For each of the four pieces of wood I cut (two sides, a front, and a back), I routed the groove about 1″ from the bottom of the pieces on my RYOBI router table, which uses a RYOBI router mounted to the bottom.


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And on the front of each drawer front, I created pocket holes, using my Kreg pocket hole jig.

I also used a round over router bit to round out the edges of the drawer. You could easily round with sandpaper and use only glue to create these drawer boxes if you didn’t have a router.

Most drawers that are professionally done will have nice, rounded edges, I learned in my research on “drawer making.” 🙂


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I stood up the drawer on its front and started gluing all the parts together.

These grooves allowed the thin plywood bottom to slide right in, creating a nice looking drawer. I used wood glue in the groove to make sure the bottom plywood stayed put.



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Keep in mind that the thin plywood will have to be cut a little longer and wider since it’s going to slide into the groove.  Since it’s a 1/4″ groove, 1/4″ wider on either side will be good to create a tight, even fit.


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If you look at the bottom of the drawer after putting it together, this is what it looked like.

Most professional cabinet drawers look like this on the bottom, so I was happy I could create it!


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I glued the entire box together, and once it was dry, I screwed 1″ pocket hole screws into the eight pocket holes that I had already created before assembling it. As I mentioned, each front piece of the drawers had eight 1/2″ pocket holes.

The problem: 1/2″ pocket holes SUCK. I couldn’t get the screws to go in all the way without coming out the sides, so I left the screws not very tight.

Plus, a little bit of the screw head stuck out of the pocket hole. I worried that when I tried to attach a Red Oak drawer front that it wouldn’t allow the drawer front to attach evenly.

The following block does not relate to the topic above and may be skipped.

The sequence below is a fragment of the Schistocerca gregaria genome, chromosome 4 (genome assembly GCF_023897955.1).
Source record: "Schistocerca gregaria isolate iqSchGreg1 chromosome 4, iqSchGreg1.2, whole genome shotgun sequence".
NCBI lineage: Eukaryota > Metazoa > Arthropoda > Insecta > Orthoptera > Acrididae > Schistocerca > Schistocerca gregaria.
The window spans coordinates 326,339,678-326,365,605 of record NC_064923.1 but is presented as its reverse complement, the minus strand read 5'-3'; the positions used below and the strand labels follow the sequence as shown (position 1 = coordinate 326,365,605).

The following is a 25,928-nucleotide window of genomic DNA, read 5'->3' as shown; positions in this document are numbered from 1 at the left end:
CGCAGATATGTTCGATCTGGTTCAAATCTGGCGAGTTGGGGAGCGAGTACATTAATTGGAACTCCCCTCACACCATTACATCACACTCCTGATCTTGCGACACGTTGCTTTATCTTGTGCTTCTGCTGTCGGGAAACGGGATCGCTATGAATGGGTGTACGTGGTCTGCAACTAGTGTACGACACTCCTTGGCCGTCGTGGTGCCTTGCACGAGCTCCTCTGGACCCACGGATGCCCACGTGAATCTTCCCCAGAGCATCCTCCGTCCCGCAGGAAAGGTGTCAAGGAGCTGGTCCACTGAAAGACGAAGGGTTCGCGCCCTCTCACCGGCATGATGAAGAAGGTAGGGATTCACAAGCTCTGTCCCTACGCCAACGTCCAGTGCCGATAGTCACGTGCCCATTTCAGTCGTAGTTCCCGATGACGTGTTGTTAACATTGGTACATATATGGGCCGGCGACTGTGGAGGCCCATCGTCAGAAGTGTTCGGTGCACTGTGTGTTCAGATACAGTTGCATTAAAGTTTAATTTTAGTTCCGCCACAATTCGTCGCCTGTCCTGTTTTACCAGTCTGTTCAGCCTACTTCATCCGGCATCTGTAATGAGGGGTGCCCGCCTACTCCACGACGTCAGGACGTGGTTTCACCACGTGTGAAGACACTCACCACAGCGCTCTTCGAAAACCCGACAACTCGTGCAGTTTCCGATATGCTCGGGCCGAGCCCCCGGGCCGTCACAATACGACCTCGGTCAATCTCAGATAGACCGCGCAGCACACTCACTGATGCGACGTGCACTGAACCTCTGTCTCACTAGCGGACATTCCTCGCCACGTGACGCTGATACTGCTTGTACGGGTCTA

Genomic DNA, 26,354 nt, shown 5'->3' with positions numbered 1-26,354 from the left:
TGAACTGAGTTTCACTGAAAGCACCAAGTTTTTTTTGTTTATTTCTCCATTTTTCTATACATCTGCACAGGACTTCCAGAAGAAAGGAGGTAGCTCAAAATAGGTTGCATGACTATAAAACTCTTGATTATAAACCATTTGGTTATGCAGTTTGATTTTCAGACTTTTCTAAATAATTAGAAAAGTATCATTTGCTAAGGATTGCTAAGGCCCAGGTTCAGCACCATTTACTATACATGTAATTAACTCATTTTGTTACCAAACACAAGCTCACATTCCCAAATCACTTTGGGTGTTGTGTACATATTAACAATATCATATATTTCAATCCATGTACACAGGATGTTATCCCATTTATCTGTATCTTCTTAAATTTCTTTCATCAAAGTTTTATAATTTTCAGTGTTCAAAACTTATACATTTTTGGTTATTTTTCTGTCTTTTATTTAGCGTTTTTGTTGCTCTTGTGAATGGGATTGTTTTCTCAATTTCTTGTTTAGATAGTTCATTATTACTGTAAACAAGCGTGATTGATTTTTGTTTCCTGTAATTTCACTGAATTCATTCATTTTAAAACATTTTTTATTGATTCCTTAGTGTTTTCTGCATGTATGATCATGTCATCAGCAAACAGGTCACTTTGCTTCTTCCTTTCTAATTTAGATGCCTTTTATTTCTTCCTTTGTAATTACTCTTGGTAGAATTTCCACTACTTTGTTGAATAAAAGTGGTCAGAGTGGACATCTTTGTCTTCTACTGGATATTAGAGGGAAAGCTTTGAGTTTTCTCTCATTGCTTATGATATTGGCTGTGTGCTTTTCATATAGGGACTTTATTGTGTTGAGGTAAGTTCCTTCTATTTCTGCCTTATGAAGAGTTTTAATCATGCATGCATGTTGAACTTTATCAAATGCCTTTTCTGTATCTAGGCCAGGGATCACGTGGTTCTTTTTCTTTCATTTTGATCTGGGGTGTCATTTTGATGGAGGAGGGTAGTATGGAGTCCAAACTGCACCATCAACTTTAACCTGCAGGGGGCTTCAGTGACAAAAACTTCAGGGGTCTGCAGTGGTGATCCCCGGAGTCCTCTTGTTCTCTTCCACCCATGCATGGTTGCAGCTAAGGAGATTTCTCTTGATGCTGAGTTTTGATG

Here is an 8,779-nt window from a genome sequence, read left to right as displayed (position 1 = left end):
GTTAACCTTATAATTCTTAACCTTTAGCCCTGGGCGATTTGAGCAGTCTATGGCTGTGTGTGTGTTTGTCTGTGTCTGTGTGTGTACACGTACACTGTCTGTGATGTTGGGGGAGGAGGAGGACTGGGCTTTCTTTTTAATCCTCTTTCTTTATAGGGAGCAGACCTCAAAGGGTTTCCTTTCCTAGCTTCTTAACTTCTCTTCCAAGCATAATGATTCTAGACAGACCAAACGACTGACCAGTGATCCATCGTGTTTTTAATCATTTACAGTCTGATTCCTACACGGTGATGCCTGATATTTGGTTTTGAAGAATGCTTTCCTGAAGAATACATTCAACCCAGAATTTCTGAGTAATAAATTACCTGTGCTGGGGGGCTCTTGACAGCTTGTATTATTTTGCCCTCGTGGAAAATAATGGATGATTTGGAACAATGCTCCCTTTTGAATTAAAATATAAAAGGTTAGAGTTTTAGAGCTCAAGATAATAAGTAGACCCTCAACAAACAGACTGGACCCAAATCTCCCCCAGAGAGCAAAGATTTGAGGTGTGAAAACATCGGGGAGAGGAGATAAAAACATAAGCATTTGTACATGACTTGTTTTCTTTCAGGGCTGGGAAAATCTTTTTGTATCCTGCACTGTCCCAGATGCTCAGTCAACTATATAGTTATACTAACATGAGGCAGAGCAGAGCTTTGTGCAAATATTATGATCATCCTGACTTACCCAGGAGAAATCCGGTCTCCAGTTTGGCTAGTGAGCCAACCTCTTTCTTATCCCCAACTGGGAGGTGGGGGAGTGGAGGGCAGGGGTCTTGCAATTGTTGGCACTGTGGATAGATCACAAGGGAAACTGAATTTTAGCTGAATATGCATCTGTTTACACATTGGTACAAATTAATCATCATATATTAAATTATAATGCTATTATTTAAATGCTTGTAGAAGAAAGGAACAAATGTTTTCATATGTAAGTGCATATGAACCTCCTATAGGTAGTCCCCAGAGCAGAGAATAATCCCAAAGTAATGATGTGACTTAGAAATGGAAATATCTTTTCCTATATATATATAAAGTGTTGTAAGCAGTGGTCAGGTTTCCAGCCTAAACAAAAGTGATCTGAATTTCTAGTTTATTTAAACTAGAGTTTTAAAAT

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Adding the Slider Hardware

When sitting on my bathroom flooring, testing everything out, I figured that I would want the drawer-mounted piece of the slider about the middle of the drawer.

To keep it straight and consistent, I used a scrap piece of wood and clamped it to the bottom of the drawer.

Then I followed the instructions on adding the screws from the slider kit.

I used the same scrap wood on the other side so that the drawer slides were evenly attached.



Test Fitting the First Drawer

Once the sliders were attached to the drawer, I could “test” this drawer out to see if I did this whole process correctly. And I was pleasantly pleased that it fit!

The soft-closing mechanism even worked!


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I went on to make three more drawers just like the “test” drawer that fit so perfectly…..thinking, “Oh, yeah, I got this!”

(Insert scary music……) I found out later that a couple of my boxes would not fix!

Keep reading….


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The right side worked out well! I tested them for level and they were good to go!


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Then the Problem Happened…

Imagine my horror when I went to install the left hand drawers and–GASP!–they wouldn’t fit properly.


The top drawer was very snug. I was able to sand it down a little to help it fit better.

But the bottom drawer??

I couldn’t get it in any further than this point. Then it just STOPPED.

The problem was that one of my partitions was–OH NO!--slightly crooked, where you see the black arrows!!


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Remember how I said that using these drawer slides, you’ve got to be 100% accurate with your measurements??

What I didn’t realize is that one of the partitions in Part 3 of this series must have gotten pushed in about 1/4″ or less, which was juuuuust enough to prevent this drawer from sliding in.

There was no way in heck I was removing that partition!

So I ended up sanding the HECK out of that drawer, then added small washers to help even it out.



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Through the magic of sanding (or….maybe praying?? lol), I was able to get them to fit.